Flow splitters, such as shown at 70 and 72 in FIG. 11, are provided in duct system 30 for the purpose of dividing and directing fluid flow efficiently therethrough. Flow splitters 70, 72 are securely mounted in duct 60, preferably disposed in the vicinity of the juncture of housing well 33 and duct 60. Flow splitter 70 is disposed directly vertically below flow splitter 72, best seen in FIG. 11, and directs a flow of inducted air, shown by arrows a, into the portion of nozzle 64 adjacent the exit of housing well 33 while preventing this local portion of nozzle 64 from overflowing. The trailing edge 70e of splitter 70 is secured to the interior wall making up the skin of fuselage 22. Flow splitter 72 is mounted in duct 60 above flow splitter 70 and directs the flow of fluid excluded by splitter 70 through the remainder of peripheral duct 60, as shown by arrows b in FIGS. 1 I and 6. The'overall purpose of these splitters 70, 72 is to achieve a constant or uniform static pressure distribution along the entire length of continuous peripheral nozzle 64. The surfaces of flow splitters 70 and 72 are designed in accordance with flow area practices employed in aerodynamic design. It should be understood, of course',;that flow splitters 70, 72 are also mounted in duct 60 on the other longitudinal side of fuselage 22.

A spar 76 (FIG. 6) and a wing spar 77 extend throughout housing well 33, near its upper terminus and in a plane generally the same as airfoil 25, and are provided as supporting structure for propeller 32. These spars 76, 77 are fixedly secured to housing well 33 and airfoil 25, respectively, in a suitable and known manner, while also being securely connected to a dome 78 mounted upon the end of the rotatable shaft on which propeller 32 is securely attached.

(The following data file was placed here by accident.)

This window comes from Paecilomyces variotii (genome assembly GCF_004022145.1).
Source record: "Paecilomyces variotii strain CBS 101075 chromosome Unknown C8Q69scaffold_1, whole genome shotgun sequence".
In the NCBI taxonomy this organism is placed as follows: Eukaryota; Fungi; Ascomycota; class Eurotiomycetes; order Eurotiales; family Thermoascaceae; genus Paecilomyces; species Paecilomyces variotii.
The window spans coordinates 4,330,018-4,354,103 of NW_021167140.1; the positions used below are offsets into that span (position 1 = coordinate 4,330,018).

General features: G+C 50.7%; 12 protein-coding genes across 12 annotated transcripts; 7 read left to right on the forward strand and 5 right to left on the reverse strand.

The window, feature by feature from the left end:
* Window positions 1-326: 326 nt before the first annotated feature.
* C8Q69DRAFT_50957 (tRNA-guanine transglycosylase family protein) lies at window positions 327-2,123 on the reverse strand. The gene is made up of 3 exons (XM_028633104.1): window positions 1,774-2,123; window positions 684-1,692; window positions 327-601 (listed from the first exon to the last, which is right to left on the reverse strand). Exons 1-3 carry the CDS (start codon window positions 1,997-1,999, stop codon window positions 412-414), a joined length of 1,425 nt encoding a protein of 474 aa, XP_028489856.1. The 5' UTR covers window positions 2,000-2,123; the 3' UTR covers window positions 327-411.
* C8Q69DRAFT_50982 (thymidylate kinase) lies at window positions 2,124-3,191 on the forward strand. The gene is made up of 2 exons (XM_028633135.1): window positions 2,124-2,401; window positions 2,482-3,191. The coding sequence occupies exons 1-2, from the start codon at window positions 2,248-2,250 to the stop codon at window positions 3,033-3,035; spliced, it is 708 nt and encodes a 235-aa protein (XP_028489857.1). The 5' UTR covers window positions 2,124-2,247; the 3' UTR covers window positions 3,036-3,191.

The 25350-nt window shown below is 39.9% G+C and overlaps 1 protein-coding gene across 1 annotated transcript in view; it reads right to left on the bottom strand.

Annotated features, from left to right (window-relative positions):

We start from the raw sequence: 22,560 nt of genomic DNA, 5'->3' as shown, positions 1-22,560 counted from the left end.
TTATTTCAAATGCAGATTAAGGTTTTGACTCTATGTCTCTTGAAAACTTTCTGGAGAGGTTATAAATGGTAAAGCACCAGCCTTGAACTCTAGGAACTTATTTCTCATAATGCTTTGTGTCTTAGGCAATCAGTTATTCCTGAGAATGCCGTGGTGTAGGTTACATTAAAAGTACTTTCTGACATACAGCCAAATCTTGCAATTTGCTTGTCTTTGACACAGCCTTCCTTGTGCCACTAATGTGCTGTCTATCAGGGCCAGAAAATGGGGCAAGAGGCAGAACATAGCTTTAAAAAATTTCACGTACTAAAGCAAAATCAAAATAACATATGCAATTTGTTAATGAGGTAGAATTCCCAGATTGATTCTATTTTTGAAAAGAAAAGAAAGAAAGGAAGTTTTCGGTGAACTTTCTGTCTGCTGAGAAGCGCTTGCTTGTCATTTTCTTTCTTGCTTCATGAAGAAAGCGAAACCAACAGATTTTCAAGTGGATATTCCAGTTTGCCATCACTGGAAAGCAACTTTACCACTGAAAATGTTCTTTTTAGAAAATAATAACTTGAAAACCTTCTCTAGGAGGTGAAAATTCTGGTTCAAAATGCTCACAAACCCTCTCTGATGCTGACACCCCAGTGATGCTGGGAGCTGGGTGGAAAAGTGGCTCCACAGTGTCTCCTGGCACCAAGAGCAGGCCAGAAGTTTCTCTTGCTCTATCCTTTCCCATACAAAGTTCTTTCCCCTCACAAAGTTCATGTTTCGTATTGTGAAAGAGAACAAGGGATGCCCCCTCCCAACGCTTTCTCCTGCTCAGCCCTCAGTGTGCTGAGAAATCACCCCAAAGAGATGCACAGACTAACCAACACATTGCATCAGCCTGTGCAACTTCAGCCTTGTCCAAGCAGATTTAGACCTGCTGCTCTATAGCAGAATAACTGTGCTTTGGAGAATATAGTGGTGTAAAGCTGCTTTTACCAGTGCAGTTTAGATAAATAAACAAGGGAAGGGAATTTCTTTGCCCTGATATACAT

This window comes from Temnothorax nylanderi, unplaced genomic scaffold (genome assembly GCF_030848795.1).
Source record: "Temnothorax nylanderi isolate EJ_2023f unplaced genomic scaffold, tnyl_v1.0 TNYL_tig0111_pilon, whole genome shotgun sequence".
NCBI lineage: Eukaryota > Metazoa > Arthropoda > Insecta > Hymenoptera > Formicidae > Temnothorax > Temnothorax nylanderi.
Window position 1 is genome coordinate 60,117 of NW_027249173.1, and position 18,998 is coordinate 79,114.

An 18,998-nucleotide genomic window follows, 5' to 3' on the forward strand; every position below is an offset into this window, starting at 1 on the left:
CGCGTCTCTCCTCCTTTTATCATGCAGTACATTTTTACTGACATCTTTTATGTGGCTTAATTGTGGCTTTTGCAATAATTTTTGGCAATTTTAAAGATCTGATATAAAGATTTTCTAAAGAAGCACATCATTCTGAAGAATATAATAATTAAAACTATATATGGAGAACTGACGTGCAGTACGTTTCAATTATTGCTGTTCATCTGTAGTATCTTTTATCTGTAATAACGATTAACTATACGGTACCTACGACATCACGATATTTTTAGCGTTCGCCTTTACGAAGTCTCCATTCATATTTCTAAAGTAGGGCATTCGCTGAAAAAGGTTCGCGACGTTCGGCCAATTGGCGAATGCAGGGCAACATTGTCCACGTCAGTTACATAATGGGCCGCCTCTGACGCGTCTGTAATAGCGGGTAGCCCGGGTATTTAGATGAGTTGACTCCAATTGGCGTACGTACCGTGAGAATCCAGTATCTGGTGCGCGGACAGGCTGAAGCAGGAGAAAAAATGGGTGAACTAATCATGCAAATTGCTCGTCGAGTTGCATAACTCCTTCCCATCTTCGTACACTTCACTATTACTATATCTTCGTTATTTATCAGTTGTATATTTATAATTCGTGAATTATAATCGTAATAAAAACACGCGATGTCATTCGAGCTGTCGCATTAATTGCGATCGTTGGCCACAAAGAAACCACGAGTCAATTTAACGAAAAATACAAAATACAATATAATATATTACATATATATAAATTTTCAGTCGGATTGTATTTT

The immediately following description is directed to a general description of components common to conventional aircraft, which are aerodynamically sound, and which are included in and as part of the preferred embodiment of my invention. I

The preferred embodiment of the invention as contemplated by me atthe present time includes a basic wing plan form being rectangular with uniform cross section for economical construction. Wing or airfoil 25 is located on top of fuselage 22 in a high wing configuration for amphibious purposes. Wing tips are sectioned and sealed to prevent water ingestion of such wing tips. Full span, split or slotted flaps 80 provide conventional high lift. Coupled spoiler-deflectors 82, located toward the end of each of the wings forming airfoil 25, are employed for aerodynamic lateral control. Wing tip end plates 84 are installed to reduce the intensity of tip vortexes Flight propellers 26 are located on the leading edge of the wing in a tractor configuration. Propeller nacelles 86 (FIG. 1) house only drive shafts 46' and known conventional propeller pitch reversing mechanisms (not shown) and, consequently, are of minimum size.

Horizontal and vertical stabilizers 23 and 24 are conventional. The vertical stabilizer 24 is of a dorsal fin and rudder configuration 88, while the horizontal stabilizer 23 may be an all moving flying surface which has become conventional on light planes in recent years. Horizontal stabilizer 23 can be a stabilator as shown in FIG. 1, being pivoted about a shaft (not shown) which extends through the aft fuselage structure.

A description of the operation of craft 20 follows, and same may be referred to, if necessary, to provide for a fuller knowledge of the heretofore description thereof, and it is to be understood that the following description is part of the disclosure of making and using the subject matter of the invention.